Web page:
She was working as a receptionist at a doctor’s office when discovered by producer and studio mogul Howard Hughes and director Howard Hawks. Hughes signed her to a seven-year contract at his RKO Studios and she was cast as the female lead in “The Outlaw.”
Russell followed “The Outlaw” with a number of other film roles including “The Paleface” and “Son of Paleface,” both with Bob Hope. When she starred with Robert Mitchum in “His Kind of Woman,” columnist Louella Parsons described the team as “the hottest combination that ever hit the screen.” They co-starred again in “Macao,” and she teamed with Marilyn Monroe in “Gentlemen Prefer Blondes.” Some of her other films include “The Las Vegas Story,” “Underwater!” “The French Line,” “Foxfire,” “The Tall Men” with Clark Gable, “The Revolt of Mamie Stover,” “The Fuzzy Pink Nightgown,” and “Fate Is the Hunter.”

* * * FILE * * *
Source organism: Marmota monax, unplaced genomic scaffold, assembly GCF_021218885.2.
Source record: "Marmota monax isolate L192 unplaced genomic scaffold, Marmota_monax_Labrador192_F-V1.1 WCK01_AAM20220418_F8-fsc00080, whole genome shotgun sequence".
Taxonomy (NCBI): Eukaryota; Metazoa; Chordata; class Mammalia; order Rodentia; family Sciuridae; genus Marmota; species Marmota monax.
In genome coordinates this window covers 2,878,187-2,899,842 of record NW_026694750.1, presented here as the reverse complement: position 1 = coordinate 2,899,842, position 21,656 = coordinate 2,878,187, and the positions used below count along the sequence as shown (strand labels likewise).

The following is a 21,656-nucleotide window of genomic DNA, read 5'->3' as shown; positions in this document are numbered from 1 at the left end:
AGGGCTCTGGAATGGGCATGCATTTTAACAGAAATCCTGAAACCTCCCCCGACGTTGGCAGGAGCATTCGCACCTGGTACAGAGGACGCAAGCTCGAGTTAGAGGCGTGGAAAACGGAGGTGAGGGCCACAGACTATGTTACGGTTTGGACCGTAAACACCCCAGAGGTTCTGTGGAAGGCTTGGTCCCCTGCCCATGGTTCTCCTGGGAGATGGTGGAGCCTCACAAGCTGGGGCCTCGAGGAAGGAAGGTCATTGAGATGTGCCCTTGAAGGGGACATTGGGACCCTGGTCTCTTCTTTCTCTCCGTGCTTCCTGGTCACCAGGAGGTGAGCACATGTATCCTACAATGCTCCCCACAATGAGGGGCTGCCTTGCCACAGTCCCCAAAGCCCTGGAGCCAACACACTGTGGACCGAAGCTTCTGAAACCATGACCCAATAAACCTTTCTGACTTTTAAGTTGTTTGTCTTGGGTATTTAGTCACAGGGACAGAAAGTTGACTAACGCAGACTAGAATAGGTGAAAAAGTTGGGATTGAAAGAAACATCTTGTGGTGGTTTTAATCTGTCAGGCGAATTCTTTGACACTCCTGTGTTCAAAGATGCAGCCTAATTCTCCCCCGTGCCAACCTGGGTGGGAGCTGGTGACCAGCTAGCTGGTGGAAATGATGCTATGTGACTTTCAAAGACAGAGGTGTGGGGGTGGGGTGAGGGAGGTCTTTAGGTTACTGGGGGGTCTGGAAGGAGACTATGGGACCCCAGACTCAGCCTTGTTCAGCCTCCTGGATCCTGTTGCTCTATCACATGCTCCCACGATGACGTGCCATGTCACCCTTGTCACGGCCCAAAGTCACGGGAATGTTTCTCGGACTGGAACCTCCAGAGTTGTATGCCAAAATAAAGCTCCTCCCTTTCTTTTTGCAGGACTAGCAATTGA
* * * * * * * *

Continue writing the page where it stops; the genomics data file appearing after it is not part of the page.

Russell has long been an advocate for children and began a mission during the 1950’s which resulted in the adoptive placement of nearly 38,000 children through her organization, WAIF. She championed the passage of the Federal Orphan Adoption Amendment of 1953, which allowed children of servicemen born overseas to be placed for adoption in the United States. Since 1981 Russell has testified before Congress and has met with over 150 senators and representatives on behalf of issues affecting children.
Russell’s autobiography, “My Path and My Detours,” was published in 1985. In James Robert Parish’s book, “The RKO Gals,” she describes her show business career by stating, “The whole thing was really an accident.”
The FLIFF continues through November 11, 2010.